Here's another release from Louisiana's Potliquor. By 1979, the band had undergone noticable changes both with an overhaul of the entire lineup(minus bassist Guy Schaeffer) and the band's musical direction. Where classic Potliquor were drenched in gospel influenced southern rock, this reborn lineup were aiming more for Allman Brothers territory. Along with a lineup change, the band also found a new home at Capitol Records, which presented greater career possibilities than their previous contract with the smaller Janus label. Whether this change prompted mass resistance is not known, but surely fans were divided when the singles from this effort hit the airwaves later that year. It is known that the band toured for a year or so before collapsing completely. Members went on to work in various bands as well as pursuing other interests outside of the business.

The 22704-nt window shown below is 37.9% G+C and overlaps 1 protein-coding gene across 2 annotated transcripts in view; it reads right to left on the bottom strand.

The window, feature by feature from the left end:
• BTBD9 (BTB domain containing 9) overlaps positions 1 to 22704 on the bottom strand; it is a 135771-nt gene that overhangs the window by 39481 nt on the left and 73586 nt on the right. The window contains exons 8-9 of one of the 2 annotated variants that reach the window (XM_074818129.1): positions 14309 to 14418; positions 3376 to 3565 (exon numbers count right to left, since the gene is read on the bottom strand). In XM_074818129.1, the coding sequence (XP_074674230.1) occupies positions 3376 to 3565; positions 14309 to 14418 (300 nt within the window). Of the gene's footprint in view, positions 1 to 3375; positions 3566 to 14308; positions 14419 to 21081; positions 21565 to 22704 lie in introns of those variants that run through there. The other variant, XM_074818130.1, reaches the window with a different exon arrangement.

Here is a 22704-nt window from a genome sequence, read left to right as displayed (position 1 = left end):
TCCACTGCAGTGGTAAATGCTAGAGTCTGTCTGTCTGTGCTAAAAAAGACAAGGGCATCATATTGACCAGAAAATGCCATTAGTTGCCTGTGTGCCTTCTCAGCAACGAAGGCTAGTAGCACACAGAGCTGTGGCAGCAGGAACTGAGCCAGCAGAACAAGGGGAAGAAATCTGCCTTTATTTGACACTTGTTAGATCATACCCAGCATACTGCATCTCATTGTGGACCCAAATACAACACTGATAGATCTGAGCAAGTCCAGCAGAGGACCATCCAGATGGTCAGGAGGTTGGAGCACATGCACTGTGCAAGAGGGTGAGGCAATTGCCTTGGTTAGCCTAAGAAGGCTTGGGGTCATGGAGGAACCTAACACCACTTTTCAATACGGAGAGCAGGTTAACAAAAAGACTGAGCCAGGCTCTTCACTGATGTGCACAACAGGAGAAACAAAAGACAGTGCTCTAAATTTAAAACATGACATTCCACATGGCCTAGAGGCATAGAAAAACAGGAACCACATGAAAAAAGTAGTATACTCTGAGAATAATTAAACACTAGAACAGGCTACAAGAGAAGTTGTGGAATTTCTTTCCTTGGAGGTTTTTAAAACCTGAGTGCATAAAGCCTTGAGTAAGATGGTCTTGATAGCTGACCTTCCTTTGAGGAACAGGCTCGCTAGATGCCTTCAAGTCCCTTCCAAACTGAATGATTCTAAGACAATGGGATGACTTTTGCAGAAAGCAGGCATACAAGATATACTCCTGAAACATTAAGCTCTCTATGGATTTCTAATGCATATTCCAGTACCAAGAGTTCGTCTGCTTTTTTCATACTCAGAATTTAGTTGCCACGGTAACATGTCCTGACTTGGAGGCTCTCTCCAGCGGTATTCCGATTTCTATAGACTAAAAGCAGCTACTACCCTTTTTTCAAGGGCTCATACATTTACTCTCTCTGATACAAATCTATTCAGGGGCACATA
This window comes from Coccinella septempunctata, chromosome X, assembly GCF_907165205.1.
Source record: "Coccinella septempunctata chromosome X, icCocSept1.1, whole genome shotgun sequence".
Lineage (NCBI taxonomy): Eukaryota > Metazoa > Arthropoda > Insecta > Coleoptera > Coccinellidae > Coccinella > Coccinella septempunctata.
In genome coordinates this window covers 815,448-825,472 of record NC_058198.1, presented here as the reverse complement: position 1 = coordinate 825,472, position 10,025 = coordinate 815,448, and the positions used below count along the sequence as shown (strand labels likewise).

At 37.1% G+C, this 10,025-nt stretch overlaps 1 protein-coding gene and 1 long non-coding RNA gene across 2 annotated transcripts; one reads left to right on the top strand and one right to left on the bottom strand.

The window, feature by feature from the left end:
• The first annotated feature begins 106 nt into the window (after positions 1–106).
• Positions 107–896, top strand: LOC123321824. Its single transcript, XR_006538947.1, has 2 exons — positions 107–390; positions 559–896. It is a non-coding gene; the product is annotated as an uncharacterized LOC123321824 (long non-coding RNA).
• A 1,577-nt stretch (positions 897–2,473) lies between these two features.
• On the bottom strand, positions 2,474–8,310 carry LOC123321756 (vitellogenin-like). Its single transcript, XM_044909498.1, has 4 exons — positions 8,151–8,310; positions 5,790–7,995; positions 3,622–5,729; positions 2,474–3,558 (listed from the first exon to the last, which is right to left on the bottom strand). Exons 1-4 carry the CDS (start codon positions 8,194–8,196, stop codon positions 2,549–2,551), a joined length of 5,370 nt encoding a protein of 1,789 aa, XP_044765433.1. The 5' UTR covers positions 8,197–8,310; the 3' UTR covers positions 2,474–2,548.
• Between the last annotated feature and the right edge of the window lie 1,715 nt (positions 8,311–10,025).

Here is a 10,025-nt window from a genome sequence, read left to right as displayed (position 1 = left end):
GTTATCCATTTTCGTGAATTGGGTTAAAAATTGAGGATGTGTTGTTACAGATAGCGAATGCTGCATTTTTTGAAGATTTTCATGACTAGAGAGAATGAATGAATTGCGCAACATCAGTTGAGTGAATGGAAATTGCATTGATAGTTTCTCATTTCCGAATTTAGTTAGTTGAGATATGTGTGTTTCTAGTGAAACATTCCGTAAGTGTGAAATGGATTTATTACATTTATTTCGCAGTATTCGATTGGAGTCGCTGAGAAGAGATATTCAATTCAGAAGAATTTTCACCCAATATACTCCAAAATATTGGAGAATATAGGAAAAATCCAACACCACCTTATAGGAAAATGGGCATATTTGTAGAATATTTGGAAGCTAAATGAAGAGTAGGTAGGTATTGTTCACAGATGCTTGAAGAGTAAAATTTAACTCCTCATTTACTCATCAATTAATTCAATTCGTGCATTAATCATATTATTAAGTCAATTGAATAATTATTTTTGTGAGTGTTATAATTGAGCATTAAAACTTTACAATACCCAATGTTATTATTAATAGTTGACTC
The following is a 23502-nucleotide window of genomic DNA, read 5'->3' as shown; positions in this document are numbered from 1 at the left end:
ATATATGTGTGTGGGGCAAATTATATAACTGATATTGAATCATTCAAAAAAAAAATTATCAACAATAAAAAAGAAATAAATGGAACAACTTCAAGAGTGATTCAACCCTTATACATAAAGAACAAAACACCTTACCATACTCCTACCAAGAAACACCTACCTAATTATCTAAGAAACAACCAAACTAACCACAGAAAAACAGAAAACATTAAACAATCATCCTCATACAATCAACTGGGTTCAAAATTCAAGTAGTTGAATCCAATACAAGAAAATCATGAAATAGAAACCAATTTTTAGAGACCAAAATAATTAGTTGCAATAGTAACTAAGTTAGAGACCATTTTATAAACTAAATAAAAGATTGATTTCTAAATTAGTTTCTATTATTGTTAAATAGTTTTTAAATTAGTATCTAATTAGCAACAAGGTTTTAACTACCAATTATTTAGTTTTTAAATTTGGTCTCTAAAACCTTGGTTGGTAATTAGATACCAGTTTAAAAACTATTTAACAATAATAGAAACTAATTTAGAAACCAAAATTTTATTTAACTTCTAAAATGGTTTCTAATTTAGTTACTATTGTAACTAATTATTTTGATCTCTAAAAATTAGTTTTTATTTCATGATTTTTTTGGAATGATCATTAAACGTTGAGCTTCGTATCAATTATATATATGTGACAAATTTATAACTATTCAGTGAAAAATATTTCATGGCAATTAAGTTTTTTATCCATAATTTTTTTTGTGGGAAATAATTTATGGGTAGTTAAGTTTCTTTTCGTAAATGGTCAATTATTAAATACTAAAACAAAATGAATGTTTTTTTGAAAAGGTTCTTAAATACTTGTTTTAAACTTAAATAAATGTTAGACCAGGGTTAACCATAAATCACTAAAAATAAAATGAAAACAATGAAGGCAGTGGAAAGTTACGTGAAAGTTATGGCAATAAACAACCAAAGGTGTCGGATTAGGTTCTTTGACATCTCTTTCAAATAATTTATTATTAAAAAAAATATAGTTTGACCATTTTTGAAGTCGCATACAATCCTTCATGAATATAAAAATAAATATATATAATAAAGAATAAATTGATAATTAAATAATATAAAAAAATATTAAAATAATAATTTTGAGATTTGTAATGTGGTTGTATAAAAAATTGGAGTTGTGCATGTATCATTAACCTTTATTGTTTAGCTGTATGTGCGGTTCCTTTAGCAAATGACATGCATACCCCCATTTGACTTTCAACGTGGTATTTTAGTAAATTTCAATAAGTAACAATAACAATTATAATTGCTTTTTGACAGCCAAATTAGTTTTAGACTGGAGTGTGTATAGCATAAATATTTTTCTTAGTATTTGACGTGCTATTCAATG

So how does it stand up to the Potliquor legacy? It doesn't one way or the other. It's a whole ball of wax in its own right. With Ratzlaff's bellowing voice out of the equation, Potliquor's sound has adopted a more radio friendly style, that is admittedly more faceless than their previous work. In spite of this setback, there are some great moments captured here with a smoother and more refined sound at the forefront. Though the album did manage to net the band airplay in southern markets , it failed to meet both critical and consumer expectations. It's a shame, because taken on its own, "Potliquor" is a decent southern rock effort. Take a quick listen and judge for yourself.
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